So we pepper the kid with questions that don't really have good answers while the kid clings to any aspect of the story that may somehow get him off the hook. Then..... they start talking. That's when things get interesting. You get a story that has no real beginning or end with plot twists that not only catch you off guard, but have absolutely nothing to do with anything that's ever happened. Your kid is in trouble for hitting with a shoe and you're talking about just about everything but that.
When the conversation gets cloudy like this, you're in trouble. It's probably not going to end where you want it to. The more the kid talks you away from his actions the less likely he is to make a connection when you implement a consequence. Here's what I mean.... if you're talking to a child about something that just happened and find yourself sifting through stories that don't really connect with what you're discussing, the kid is now taking you on a wild ride through Blamesville and my guess is that by the end of it he will have convinced himself that he's only in trouble because some other kid did something wrong or because you're mean. You will have made whatever connection needed to be made, but the kid didn't follow you because he talked himself off the map completely.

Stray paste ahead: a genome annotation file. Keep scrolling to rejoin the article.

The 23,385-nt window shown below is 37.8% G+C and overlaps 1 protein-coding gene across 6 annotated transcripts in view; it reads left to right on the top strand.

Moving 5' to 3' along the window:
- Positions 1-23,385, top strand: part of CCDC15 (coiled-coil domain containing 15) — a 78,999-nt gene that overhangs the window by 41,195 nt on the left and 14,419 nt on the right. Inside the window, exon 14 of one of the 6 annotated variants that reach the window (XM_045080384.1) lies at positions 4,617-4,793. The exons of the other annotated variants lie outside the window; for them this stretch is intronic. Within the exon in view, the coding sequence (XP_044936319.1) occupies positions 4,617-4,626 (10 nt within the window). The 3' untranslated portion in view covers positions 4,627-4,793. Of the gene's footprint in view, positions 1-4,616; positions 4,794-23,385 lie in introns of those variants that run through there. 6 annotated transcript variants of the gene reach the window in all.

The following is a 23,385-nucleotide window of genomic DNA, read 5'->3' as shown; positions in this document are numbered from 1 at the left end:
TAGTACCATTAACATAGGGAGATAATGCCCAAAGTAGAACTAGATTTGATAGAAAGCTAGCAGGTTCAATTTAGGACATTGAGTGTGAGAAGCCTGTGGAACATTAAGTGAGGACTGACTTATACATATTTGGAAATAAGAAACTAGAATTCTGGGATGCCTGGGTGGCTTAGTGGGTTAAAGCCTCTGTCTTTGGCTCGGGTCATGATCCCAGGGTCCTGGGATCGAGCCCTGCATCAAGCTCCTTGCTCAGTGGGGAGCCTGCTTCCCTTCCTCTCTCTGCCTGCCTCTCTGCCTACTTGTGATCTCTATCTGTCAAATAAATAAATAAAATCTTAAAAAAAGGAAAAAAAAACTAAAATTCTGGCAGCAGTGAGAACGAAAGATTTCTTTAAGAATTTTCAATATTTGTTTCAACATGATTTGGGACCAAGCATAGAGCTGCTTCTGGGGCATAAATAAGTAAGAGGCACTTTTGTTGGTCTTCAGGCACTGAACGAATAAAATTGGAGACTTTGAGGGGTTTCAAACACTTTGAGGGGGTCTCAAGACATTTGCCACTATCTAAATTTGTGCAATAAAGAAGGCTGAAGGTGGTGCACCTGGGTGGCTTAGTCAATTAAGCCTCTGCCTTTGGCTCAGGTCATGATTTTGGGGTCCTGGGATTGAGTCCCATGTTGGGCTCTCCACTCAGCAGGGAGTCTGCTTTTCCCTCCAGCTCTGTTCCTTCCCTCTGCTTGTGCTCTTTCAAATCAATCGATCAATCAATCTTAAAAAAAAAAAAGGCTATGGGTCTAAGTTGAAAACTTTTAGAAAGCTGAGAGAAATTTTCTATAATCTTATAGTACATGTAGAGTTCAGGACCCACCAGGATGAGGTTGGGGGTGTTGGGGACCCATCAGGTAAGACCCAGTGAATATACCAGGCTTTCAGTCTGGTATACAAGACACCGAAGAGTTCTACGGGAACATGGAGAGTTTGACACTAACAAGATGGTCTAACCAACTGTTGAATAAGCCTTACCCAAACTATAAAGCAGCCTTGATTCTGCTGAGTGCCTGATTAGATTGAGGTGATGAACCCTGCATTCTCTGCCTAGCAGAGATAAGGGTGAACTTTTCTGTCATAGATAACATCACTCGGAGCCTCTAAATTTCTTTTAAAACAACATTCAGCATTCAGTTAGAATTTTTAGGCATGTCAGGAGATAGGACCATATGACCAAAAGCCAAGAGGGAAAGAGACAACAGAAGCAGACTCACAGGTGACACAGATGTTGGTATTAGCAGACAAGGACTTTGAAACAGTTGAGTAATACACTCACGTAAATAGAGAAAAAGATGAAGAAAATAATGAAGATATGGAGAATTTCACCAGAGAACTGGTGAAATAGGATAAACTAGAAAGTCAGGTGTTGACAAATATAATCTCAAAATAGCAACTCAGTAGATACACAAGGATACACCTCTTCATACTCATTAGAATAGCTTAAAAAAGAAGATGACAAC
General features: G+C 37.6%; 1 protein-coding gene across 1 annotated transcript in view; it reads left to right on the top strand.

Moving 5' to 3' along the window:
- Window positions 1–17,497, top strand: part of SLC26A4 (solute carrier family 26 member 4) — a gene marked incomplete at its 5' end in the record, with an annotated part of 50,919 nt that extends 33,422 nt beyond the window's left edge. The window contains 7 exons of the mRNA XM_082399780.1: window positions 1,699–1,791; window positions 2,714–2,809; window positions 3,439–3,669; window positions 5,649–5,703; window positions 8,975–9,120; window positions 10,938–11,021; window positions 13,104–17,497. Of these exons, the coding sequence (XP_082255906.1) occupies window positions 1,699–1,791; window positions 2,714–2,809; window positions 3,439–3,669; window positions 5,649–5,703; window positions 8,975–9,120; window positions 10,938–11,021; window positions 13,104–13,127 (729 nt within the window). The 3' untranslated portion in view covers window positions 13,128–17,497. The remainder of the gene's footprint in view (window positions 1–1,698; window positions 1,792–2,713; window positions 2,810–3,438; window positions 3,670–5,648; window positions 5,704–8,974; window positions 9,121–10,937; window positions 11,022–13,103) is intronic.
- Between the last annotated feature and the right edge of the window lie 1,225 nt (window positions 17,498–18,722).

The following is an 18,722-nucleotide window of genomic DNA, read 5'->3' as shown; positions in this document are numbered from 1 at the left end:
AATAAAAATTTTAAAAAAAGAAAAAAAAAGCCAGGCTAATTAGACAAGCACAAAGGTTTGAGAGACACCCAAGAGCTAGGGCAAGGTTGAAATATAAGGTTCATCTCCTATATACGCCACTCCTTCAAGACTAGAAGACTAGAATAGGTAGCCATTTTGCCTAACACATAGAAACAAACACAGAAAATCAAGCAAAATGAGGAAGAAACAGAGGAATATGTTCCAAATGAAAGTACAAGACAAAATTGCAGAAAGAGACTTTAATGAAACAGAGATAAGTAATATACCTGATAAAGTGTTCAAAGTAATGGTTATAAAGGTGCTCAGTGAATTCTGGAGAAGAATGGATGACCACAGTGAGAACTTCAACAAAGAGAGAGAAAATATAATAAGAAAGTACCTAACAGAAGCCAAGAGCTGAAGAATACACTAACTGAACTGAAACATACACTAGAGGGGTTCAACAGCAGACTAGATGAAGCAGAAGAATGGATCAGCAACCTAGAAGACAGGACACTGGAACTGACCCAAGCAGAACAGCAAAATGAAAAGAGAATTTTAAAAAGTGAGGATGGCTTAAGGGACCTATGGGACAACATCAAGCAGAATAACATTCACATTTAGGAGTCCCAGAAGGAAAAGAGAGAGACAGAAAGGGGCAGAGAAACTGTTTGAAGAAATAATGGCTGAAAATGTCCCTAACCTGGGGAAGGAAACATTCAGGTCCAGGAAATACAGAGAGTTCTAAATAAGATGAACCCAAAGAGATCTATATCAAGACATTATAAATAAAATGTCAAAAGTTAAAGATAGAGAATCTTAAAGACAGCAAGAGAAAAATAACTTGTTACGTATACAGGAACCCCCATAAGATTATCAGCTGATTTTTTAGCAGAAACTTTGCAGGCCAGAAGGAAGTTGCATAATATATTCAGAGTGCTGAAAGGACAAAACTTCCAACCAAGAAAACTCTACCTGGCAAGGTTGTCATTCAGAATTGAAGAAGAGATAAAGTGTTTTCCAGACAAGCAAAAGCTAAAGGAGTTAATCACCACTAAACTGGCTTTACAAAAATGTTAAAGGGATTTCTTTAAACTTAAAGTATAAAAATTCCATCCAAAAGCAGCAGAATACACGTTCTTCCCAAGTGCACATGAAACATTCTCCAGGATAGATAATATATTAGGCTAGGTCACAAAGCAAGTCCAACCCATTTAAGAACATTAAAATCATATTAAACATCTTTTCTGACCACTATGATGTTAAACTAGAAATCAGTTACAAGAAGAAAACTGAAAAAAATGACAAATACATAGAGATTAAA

You may tell me, "I'm fine. Even when he talks the story all over the place I know what he did wrong and that's what he gets in trouble for." Great, but you're not the one I'm worried about. Your kid is confusing himself and is far less likely to connect the consequence to his actions when he's spent 5 minutes digging for things that someone else did wrong.
I'm here to help. This is something I do with kids on a regular basis and lately, I've used it with a few adults (but we'll get to that later). It's one of the simplest things I do. I keep a stack of dry erase boards in my office. They're 12 inch by 12 inch squares so big enough to be seen but small enough to avoid being intrusive. As a child is telling me a story about something that got them in trouble, I quietly hand them a dry erase board and marker. Then before they get too far into the story, I ask them to draw a circle.